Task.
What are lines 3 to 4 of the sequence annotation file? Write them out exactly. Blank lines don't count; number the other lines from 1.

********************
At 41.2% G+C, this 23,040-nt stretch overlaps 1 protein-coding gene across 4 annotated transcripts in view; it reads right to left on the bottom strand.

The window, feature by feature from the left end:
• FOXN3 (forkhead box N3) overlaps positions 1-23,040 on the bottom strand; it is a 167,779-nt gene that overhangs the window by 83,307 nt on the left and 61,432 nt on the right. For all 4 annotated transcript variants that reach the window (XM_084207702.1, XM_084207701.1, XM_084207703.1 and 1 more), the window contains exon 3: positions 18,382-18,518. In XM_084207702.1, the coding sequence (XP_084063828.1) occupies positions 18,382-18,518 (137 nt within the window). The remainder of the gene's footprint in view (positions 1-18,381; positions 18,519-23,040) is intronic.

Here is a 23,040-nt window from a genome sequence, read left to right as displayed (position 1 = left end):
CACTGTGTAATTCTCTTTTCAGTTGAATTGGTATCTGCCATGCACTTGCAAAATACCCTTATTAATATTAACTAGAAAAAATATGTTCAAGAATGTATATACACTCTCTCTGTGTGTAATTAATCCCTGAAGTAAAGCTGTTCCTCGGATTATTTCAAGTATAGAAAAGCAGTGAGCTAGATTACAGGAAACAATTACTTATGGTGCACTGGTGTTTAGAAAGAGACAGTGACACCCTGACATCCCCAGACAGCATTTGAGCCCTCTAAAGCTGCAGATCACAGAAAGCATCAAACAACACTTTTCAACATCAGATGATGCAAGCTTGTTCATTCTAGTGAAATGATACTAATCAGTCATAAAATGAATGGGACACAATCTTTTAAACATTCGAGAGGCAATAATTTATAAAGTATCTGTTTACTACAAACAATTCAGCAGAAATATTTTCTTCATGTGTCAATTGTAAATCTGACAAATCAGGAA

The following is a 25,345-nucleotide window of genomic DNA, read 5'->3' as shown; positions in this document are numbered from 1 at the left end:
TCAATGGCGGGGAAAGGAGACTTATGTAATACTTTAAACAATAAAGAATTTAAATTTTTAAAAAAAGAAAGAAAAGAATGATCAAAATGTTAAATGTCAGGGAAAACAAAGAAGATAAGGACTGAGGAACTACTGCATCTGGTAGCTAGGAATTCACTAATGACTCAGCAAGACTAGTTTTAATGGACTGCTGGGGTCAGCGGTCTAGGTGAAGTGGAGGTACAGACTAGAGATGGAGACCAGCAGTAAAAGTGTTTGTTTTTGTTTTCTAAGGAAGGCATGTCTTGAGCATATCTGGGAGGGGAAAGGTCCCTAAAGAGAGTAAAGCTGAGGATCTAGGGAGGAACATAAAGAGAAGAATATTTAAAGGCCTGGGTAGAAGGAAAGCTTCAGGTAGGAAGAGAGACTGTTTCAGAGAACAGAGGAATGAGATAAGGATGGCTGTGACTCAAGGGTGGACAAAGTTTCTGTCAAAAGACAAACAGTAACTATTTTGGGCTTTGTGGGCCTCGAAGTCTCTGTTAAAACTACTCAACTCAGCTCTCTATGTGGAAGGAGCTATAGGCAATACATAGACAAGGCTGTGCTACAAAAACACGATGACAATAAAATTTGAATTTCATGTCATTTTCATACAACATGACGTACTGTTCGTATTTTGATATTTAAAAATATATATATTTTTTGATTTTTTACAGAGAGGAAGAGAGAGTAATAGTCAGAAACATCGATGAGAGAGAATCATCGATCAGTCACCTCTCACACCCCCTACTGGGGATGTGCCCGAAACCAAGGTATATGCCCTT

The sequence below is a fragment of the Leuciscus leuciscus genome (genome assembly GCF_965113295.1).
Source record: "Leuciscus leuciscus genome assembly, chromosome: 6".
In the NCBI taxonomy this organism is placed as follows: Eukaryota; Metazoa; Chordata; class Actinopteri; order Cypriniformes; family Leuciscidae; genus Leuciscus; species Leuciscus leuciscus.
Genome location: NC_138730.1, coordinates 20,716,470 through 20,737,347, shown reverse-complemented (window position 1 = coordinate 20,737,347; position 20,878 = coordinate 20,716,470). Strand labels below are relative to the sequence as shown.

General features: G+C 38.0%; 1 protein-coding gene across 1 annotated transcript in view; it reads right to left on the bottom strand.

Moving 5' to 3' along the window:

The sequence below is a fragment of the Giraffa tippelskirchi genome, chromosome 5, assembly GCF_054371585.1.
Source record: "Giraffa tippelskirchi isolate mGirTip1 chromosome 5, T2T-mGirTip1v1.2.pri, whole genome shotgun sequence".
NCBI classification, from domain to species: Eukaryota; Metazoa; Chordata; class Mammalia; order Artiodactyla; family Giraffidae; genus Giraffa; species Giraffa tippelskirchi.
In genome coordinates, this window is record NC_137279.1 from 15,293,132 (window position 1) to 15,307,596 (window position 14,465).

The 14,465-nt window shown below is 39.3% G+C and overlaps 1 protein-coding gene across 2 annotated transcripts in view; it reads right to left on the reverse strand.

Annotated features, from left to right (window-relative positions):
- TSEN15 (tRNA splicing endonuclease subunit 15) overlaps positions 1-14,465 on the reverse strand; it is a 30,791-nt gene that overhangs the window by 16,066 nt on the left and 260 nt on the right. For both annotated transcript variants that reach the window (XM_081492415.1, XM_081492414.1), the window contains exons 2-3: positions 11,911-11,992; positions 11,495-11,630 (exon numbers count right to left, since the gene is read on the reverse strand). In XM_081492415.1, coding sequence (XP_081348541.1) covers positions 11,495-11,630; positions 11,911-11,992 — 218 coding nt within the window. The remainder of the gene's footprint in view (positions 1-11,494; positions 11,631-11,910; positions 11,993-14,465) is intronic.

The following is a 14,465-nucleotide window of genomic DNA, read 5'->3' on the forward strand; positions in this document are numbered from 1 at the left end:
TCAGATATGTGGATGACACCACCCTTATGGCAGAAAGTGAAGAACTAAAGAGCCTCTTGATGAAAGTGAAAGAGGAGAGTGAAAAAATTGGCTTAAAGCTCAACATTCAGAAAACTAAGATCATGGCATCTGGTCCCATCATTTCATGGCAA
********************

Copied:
• FOXN3 (forkhead box N3) overlaps positions 1-23,040 on the bottom strand; it is a 167,779-nt gene that overhangs the window by 83,307 nt on the left and 61,432 nt on the right. For all 4 annotated transcript variants that reach the window (XM_084207702.1, XM_084207701.1, XM_084207703.1 and 1 more), the window contains exon 3: positions 18,382-18,518. In XM_084207702.1, the coding sequence (XP_084063828.1) occupies positions 18,382-18,518 (137 nt within the window). The remainder of the gene's footprint in view (positions 1-18,381; positions 18,519-23,040) is intronic.

Here is a 23,040-nt window from a genome sequence, read left to right as displayed (position 1 = left end):